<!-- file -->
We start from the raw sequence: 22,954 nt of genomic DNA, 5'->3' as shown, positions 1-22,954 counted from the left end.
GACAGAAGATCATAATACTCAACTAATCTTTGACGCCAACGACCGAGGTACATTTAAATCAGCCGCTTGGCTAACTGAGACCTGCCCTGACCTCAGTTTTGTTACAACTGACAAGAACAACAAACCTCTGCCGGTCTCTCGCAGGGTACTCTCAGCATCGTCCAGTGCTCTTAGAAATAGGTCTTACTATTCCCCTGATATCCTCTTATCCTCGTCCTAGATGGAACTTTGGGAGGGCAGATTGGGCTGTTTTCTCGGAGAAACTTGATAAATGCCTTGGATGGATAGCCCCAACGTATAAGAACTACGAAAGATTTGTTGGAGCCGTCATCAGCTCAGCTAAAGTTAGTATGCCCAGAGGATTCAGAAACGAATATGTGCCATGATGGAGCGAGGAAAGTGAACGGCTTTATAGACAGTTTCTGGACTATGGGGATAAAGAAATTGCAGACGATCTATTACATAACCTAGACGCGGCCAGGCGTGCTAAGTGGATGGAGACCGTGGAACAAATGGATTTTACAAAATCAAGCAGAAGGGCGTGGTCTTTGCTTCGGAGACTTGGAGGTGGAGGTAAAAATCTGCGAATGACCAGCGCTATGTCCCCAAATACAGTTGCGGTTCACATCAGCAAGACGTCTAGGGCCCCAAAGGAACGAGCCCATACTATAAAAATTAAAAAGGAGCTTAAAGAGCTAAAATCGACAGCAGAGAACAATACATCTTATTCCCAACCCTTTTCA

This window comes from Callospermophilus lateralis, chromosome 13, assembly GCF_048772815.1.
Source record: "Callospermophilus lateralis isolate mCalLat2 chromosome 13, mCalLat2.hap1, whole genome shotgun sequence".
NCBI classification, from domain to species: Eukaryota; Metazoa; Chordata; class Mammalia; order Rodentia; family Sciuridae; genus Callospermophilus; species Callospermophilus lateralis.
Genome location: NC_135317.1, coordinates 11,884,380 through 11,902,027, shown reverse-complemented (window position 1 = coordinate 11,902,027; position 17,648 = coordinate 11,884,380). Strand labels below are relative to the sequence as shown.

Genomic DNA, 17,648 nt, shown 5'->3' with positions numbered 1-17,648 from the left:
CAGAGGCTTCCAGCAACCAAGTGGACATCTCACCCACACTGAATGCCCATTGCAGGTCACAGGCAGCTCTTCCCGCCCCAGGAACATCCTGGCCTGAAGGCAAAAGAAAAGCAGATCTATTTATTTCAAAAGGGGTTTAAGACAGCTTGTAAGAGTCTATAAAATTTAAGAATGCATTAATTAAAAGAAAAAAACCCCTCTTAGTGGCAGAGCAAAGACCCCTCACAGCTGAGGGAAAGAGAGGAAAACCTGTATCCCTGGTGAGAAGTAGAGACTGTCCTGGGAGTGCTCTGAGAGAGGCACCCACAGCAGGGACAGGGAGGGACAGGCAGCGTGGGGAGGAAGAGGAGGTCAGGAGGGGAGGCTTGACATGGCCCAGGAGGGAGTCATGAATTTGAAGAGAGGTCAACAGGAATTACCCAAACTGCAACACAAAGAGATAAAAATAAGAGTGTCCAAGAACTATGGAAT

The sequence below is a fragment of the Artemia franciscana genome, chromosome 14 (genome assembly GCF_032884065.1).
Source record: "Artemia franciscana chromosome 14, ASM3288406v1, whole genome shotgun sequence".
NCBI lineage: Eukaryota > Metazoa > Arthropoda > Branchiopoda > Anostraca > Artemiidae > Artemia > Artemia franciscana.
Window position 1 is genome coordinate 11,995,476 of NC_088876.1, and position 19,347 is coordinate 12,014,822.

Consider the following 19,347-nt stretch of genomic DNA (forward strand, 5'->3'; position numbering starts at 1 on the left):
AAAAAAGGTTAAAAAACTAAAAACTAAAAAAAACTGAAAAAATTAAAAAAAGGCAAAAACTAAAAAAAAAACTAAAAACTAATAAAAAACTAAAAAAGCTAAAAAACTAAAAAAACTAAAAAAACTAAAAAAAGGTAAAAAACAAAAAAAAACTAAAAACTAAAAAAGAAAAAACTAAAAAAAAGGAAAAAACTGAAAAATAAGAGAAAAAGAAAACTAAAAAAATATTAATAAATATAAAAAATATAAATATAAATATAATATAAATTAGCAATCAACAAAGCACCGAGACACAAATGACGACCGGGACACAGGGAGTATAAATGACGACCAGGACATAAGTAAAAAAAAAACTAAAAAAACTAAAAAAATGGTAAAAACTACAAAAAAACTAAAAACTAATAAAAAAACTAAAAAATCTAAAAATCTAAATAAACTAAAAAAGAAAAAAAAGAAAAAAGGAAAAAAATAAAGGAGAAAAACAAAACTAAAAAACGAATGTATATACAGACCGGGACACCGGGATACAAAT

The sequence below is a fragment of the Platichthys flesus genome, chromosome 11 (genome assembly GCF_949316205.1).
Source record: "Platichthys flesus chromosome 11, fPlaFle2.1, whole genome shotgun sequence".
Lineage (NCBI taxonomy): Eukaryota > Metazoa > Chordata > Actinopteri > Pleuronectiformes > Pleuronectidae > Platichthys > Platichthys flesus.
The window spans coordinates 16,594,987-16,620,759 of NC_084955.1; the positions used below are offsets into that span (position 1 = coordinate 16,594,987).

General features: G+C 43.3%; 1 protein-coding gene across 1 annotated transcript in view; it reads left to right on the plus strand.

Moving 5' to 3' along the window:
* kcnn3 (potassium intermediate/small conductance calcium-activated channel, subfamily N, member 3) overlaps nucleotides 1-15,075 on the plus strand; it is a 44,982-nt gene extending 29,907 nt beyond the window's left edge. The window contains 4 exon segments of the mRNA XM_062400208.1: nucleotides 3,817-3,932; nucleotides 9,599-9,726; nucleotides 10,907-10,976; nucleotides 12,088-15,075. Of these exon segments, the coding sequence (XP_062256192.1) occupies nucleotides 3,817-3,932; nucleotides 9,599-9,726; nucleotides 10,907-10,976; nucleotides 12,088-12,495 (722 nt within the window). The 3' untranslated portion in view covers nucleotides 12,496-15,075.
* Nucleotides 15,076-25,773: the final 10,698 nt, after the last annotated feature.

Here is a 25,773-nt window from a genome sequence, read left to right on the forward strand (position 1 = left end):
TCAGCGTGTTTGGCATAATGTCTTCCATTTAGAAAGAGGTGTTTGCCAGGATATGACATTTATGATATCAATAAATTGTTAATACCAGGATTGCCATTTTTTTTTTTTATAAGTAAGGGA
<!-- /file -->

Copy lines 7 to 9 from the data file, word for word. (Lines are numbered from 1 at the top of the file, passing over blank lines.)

Genomic DNA, 17,648 nt, shown 5'->3' with positions numbered 1-17,648 from the left:
CAGAGGCTTCCAGCAACCAAGTGGACATCTCACCCACACTGAATGCCCATTGCAGGTCACAGGCAGCTCTTCCCGCCCCAGGAACATCCTGGCCTGAAGGCAAAAGAAAAGCAGATCTATTTATTTCAAAAGGGGTTTAAGACAGCTTGTAAGAGTCTATAAAATTTAAGAATGCATTAATTAAAAGAAAAAAACCCCTCTTAGTGGCAGAGCAAAGACCCCTCACAGCTGAGGGAAAGAGAGGAAAACCTGTATCCCTGGTGAGAAGTAGAGACTGTCCTGGGAGTGCTCTGAGAGAGGCACCCACAGCAGGGACAGGGAGGGACAGGCAGCGTGGGGAGGAAGAGGAGGTCAGGAGGGGAGGCTTGACATGGCCCAGGAGGGAGTCATGAATTTGAAGAGAGGTCAACAGGAATTACCCAAACTGCAACACAAAGAGATAAAAATAAGAGTGTCCAAGAACTATGGAAT

The sequence below is a fragment of the Artemia franciscana genome, chromosome 14 (genome assembly GCF_032884065.1).